Most Influencers’ communities will not be swayed by the tag sponsored or paid. They will consider the merits of the brand and fully understand that the influencer to whom they are following will have made a commitment themselves to your brand.  They must be convinced of your product to take on an endorsement role for it is their community you are trying to penetrate.

8) How do I measure the success of the program?

See point # 1. If you are inexperienced in running these campaigns and seeking help there are a few base ingredients you should be considering such as:

  • What are the business objectives?
  • What portion of the customer journey am I trying to penetrate?
  • Is there a CPA or sales ratio for dollars spent?
  • Are there regional successes that may be transferrable to other geographic areas?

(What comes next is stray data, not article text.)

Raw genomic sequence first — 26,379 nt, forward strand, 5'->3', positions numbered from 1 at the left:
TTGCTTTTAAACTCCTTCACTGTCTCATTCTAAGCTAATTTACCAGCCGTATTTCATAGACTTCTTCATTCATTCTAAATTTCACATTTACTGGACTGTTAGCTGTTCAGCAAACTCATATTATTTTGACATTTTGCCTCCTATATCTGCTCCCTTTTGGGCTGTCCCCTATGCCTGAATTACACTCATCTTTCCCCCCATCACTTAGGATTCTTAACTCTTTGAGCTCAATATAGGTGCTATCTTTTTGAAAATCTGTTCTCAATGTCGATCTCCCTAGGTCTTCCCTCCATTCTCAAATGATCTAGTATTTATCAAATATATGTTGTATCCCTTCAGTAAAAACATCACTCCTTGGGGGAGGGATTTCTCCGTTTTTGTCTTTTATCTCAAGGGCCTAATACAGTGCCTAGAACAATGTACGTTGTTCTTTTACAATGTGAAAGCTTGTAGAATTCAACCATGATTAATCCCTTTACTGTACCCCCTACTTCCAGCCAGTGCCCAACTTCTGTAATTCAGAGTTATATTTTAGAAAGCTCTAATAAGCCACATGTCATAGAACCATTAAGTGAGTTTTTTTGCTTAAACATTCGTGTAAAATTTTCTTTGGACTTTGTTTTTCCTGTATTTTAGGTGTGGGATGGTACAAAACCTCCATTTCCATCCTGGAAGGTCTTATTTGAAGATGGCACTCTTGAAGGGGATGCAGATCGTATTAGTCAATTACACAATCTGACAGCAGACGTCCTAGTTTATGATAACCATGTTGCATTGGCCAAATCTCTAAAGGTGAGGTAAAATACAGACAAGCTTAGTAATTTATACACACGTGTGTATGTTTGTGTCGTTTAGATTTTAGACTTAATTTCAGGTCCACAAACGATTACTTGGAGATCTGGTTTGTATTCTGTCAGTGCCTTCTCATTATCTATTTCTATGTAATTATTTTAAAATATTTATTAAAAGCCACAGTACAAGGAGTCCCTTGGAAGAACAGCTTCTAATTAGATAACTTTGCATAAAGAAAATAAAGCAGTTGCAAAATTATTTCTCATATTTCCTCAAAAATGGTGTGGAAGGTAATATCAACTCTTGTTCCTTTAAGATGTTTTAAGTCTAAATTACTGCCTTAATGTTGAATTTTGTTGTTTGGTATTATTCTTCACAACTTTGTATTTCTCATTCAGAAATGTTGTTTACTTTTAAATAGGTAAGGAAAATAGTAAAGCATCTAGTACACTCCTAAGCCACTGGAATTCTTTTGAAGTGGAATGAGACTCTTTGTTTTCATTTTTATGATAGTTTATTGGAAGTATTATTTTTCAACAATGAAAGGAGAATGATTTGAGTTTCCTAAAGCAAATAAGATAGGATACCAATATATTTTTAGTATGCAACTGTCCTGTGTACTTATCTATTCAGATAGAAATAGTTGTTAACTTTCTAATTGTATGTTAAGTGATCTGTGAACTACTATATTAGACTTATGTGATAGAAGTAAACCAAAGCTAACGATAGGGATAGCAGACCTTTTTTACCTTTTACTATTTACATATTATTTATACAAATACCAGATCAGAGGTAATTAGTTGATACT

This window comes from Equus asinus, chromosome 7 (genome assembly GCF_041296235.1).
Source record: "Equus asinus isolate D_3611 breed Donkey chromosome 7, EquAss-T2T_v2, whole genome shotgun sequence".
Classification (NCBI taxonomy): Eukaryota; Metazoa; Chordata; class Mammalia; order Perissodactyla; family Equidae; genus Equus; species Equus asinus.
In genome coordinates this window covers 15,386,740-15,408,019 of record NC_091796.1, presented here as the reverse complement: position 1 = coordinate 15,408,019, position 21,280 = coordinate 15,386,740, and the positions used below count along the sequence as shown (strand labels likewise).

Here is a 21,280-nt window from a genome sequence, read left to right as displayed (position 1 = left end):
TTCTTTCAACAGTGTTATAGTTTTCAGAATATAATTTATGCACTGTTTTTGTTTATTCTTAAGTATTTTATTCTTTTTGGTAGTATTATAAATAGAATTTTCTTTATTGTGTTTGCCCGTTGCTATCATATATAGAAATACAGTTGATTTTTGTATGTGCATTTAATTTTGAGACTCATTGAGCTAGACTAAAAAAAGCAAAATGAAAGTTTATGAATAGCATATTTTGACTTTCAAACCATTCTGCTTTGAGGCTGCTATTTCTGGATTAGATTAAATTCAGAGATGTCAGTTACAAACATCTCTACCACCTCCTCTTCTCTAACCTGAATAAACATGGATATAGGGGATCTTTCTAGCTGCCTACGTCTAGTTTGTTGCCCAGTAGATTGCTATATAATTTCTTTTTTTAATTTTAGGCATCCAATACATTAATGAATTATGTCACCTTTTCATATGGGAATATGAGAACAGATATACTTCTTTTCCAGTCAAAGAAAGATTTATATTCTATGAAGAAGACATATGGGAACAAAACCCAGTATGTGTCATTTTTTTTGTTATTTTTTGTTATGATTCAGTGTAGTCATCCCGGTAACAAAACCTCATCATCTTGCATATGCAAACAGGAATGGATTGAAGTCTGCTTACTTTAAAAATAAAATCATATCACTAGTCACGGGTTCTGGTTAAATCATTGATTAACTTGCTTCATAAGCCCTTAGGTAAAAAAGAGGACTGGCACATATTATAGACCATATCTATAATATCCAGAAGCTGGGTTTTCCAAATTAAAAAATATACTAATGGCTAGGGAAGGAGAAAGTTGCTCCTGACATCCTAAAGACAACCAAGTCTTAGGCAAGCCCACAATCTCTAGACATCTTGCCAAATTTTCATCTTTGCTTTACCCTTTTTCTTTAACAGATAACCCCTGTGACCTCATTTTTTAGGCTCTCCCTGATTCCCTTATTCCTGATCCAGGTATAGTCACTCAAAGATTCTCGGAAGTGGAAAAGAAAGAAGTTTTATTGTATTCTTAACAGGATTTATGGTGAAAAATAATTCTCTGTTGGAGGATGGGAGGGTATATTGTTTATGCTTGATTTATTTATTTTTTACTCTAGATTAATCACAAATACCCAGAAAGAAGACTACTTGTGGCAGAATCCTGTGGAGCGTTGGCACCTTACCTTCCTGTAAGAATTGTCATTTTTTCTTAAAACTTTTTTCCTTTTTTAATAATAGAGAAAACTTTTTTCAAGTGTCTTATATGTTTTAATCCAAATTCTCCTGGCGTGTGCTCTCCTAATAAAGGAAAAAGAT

• Do I have the right mix of influencers in my campaign?
  • Is the audience size right for my brand (Micro, Mid /Niche)?
  • Am I securing the brand affiliations I have identified in my plan?
  • What metrics am I tracking for success?

According to Altimeter’s Traacker report, 71% of marketers rate influencer marketing as a strategic area of their marketing campaign this year. The report also noted that while budgets are currently small, 55% plan to spend more on influencers in 2017.

A survey by IAB in 2016 indicated widespread rise in ad blockers, especially amongst younger demographics. A full 47% of people are using them, and this number will undoubtedly continue to rise, making influencers even a more valuable component of your marketing strategy.

Influencer marketing is big business and bound to increase even more in 2017 and beyond. Be careful with your negotiations and if you are just starting out, manage your program and expectations accordingly.

Anyone who plays video games can tell you how engaging they can be. By incentivizing players with goals and rewards and creating competition with between friends, they encourage players to succeed.